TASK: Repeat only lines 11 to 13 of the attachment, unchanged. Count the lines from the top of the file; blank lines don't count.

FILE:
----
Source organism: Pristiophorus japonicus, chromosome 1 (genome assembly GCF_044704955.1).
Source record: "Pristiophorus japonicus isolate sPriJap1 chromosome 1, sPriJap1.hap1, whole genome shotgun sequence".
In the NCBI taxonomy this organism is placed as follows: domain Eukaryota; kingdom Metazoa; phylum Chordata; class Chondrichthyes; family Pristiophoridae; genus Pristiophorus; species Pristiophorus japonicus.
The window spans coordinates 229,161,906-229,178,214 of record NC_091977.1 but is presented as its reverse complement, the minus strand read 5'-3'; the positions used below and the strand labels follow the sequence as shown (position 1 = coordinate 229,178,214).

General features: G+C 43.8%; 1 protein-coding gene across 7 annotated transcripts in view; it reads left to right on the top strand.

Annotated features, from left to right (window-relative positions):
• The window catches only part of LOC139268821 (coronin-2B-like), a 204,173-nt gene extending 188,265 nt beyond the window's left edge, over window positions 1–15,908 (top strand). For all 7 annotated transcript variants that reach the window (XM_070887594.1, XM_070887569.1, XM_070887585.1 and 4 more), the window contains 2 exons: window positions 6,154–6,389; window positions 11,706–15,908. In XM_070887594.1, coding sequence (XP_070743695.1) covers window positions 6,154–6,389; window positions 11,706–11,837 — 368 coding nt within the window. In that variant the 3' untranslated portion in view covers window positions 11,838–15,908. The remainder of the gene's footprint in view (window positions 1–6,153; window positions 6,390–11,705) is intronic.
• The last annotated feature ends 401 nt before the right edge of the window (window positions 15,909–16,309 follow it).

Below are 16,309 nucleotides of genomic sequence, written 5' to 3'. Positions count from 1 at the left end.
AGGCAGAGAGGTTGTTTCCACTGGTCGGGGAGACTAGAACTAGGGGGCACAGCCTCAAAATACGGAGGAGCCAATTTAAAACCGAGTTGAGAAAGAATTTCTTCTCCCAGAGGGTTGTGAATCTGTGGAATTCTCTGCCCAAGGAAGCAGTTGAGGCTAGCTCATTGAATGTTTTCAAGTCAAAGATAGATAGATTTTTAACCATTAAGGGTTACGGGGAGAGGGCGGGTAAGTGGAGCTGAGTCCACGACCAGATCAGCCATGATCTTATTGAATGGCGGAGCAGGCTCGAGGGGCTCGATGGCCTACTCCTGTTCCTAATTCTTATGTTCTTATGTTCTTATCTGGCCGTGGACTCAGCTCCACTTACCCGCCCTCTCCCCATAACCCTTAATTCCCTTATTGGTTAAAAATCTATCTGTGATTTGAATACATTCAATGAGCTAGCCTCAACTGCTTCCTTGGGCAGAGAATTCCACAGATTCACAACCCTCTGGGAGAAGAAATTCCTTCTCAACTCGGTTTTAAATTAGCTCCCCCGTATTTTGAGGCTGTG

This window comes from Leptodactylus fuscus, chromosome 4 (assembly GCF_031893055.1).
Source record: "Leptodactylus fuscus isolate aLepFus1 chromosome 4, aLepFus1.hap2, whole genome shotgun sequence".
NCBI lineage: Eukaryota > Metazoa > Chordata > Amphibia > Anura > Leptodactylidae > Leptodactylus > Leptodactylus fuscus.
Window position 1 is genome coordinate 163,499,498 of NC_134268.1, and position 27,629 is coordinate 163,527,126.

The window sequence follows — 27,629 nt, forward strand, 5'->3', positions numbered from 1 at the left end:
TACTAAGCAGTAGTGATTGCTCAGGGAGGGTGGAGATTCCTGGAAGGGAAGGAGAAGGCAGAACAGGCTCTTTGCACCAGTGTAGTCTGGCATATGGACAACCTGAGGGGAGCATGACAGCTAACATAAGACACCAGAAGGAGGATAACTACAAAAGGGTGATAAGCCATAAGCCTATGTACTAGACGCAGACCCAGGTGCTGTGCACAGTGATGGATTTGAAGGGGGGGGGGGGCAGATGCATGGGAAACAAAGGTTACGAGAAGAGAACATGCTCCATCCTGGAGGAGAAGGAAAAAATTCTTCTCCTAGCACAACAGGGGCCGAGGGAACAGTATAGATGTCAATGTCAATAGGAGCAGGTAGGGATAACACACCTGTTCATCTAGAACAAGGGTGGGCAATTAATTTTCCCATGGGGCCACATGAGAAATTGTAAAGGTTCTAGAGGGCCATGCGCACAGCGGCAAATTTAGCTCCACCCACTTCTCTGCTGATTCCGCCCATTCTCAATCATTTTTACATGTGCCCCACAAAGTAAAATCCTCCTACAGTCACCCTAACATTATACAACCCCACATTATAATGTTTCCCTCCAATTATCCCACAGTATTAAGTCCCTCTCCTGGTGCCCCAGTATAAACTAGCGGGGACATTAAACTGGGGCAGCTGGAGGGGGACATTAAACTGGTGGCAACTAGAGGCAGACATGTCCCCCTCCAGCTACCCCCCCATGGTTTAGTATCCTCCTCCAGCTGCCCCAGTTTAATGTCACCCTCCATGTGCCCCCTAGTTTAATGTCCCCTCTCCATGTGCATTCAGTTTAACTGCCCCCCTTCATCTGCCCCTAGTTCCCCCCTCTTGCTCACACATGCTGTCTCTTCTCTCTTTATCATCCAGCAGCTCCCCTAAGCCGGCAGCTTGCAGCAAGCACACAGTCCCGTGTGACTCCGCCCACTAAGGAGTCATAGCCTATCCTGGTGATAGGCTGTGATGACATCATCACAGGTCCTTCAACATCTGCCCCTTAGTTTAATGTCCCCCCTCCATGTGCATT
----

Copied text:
This window comes from Leptodactylus fuscus, chromosome 4 (assembly GCF_031893055.1).
Source record: "Leptodactylus fuscus isolate aLepFus1 chromosome 4, aLepFus1.hap2, whole genome shotgun sequence".
NCBI lineage: Eukaryota > Metazoa > Chordata > Amphibia > Anura > Leptodactylidae > Leptodactylus > Leptodactylus fuscus.